Skip to content

National Suicide Prevention Organization Invests in Colorado-National Collaborative to Find Path to Reduce Suicide Rate

20 Sep 2018 — 4 min read



How Do Healthcare Professionals Identify Suicide Risk in Cancer Patients?

       Contact: Alexis O’Brien, American Foundation for Suicide Prevention, 347-826-3577,

DENVER (September 20, 2018) – Similar to other Rocky Mountain States, Colorado has higher suicide rates than the rest of the country. In 2017, 1,175 Coloradans died by suicide. To help stem this tragic loss of life, the Colorado-National Collaborative has set the goal of reducing the state suicide rate 20 percent by the year 2024. To reach this goal, the Collaborative is working with federal and state agencies, national and Colorado based organizations to figure out the best ways to reduce the rate in the shortest amount of time. To increase the reach of this collaboration, the nation’s largest suicide prevention organization, the American Foundation for Suicide Prevention (AFSP) and the local AFSP Colorado Chapter have agreed to collectively be the first to invest $200K over the next year and a half to the, previously unfunded, Colorado-National Collaborative to move the work forward.

“The work being done in Colorado is innovative and aligns closely with AFSP’s Project 2025. It made good sense for our organization to support the Colorado efforts,” said Michael Rosanoff, senior director of Project 2025 at AFSP. “Through the Project 2025 initiative, we have set the goal of reducing the national suicide rate 20 percent by the year 2025. With this investment in Colorado, it is our hope that what we learn that works well can be evaluated and considered for implementation throughout the nation to save more lives.”

About the Colorado-National Collaborative

In hopes of building a blueprint for the nation, the Colorado-National Collaborative will focus comprehensive community-based efforts on six counties in Colorado and explore innovative approaches to lower the suicide rate in those counties. Once efforts are developed, implemented, and measured in the pilot counties, best practices and successful efforts will be scaled up throughout the state. The hope then is to bring these learnings to a national level. So far, the collaborative has 15 members serving as the steering committee. Members are recognized state- and national-level suicide prevention experts who meet twice a month to track the progress. The collaborative has recently hired a coordinator who will focus solely on the project. The next meeting of the six counties and the steering committee will be October 18-19 in Denver. The Collaborative is actively pursuing additional funding to begin full scale implementation in the identified communities.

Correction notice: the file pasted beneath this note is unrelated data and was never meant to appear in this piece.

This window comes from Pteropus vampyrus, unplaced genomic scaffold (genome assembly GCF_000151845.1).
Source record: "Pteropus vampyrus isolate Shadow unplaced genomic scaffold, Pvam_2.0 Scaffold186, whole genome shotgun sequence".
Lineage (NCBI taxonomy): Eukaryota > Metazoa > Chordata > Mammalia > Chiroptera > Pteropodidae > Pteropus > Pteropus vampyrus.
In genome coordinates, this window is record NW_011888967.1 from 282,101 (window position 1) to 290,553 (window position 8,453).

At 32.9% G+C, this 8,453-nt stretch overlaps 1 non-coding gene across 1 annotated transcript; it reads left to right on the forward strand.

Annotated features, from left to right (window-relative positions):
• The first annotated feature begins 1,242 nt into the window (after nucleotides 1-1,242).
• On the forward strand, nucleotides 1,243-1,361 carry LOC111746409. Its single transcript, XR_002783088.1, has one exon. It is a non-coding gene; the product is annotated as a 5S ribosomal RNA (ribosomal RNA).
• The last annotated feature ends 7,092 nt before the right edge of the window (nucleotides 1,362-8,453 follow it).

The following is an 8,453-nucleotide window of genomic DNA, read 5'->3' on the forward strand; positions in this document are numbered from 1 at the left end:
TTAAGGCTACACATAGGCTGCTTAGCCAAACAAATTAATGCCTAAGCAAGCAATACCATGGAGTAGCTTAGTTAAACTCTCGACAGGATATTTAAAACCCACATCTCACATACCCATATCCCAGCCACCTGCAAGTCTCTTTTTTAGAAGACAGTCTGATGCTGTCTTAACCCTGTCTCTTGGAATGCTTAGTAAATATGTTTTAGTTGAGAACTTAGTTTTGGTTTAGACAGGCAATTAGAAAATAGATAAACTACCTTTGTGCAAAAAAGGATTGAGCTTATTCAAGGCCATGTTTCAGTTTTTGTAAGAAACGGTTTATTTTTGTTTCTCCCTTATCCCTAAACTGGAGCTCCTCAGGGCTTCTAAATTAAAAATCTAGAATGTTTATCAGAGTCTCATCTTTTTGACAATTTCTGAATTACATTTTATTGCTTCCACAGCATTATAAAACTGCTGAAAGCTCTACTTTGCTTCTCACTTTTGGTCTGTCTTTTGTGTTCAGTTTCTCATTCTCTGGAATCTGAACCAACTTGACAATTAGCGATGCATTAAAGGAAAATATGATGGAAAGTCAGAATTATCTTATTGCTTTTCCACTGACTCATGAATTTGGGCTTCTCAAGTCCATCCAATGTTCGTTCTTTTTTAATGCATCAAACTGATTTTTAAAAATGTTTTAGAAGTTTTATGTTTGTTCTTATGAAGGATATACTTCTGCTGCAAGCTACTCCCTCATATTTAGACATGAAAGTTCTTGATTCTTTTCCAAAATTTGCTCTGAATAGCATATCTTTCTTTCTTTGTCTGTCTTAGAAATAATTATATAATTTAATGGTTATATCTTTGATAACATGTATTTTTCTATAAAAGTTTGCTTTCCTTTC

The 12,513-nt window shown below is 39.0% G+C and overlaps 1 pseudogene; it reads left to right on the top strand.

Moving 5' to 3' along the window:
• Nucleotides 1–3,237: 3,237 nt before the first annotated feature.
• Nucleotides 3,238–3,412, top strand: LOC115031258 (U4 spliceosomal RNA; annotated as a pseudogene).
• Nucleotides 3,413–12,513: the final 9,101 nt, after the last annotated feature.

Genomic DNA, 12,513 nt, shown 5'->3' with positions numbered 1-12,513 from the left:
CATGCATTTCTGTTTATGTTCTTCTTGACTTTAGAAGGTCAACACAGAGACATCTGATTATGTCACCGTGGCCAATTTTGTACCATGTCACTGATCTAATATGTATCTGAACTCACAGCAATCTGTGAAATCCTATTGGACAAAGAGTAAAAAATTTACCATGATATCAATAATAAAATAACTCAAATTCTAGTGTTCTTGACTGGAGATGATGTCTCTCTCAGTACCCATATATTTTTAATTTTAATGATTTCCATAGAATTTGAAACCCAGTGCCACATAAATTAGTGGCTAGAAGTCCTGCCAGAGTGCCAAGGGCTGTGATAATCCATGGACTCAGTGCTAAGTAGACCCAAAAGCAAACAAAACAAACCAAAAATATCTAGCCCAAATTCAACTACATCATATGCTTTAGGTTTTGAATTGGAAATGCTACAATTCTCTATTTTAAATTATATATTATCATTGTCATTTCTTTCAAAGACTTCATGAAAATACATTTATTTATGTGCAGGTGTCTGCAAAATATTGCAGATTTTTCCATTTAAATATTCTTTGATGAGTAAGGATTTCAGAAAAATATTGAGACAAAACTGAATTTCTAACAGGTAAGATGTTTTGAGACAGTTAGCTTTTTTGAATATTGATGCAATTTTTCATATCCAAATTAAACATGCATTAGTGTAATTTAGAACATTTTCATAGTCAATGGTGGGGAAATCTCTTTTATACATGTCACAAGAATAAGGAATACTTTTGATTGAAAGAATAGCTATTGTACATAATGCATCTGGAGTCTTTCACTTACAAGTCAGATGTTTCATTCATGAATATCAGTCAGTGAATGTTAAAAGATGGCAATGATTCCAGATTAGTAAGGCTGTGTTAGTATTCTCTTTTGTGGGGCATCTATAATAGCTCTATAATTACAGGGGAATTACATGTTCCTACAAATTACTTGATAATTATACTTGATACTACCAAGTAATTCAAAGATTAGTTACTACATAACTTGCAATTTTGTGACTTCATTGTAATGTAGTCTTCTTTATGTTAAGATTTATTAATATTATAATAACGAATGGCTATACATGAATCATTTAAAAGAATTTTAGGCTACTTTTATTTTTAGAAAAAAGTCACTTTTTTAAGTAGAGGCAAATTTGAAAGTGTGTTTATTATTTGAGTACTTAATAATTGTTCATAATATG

Project 2025

Launched in October 2015, Project 2025 is a high-impact initiative developed by AFSP, aimed at achieving the organization’s bold goal of reducing the annual suicide rate in the United States 20 percent by 2025. Using a dynamic systems model approach based on what the evidence tells us about suicide, AFSP has determined a series of actions and critical areas to help us reach our goal. With this approach we reach across all demographic and sociological groups to have the greatest impact for suicide prevention and the potential to save thousands of lives. If we work collectively to expand the above interventions in key areas (Firearms, Emergency Departments, Healthcare Systems, and the Corrections System) – cumulatively, we can expect to save nearly 20,000 lives through 2025.

Local Impact

“We have come a long way in the last eight years,” said Sheri Cole, AFSP Area Director for Colorado. “With excellent local leadership and volunteerism, the people of metro Denver and throughout Colorado have united further to fight this rising cause of death in our state. With our grassroots, dedicated volunteers we have chipped away at this issue, and are proud to donate to this innovative collaborative.” Cole lost her son to suicide in 2009.

Cole helped to form the AFSP Colorado chapter in 2012. She started organizing an Out of the Darkness Walk at a local high school in 2010. Now, eight years later, the state has seven community walks with volunteers from across the state, including one this coming weekend in Denver at Coors Field. The money that the local chapter is donating to the collaborative was raised at these Out of the Darkness Walks and other local fundraising events through many individual donations made by families who have experience with suicide and care about the issue, as well as local organizations supportive of the cause.

About the American Foundation for Suicide Prevention

The American Foundation for Suicide Prevention is dedicated to saving lives and bringing hope to those affected by suicide. AFSP creates a culture that’s smart about mental health through education and community programs, develops suicide prevention through research and advocacy, and provides support for those affected by suicide. Led by CEO Robert Gebbia and headquartered in New York, AFSP has local chapters in all 50 states with programs and events nationwide. Learn more about AFSP in its latest Annual Report, and join the conversation on suicide prevention by following AFSP on Facebook, Twitter, Instagram, and YouTube.

# # #

Connection makes a difference

Find a chapter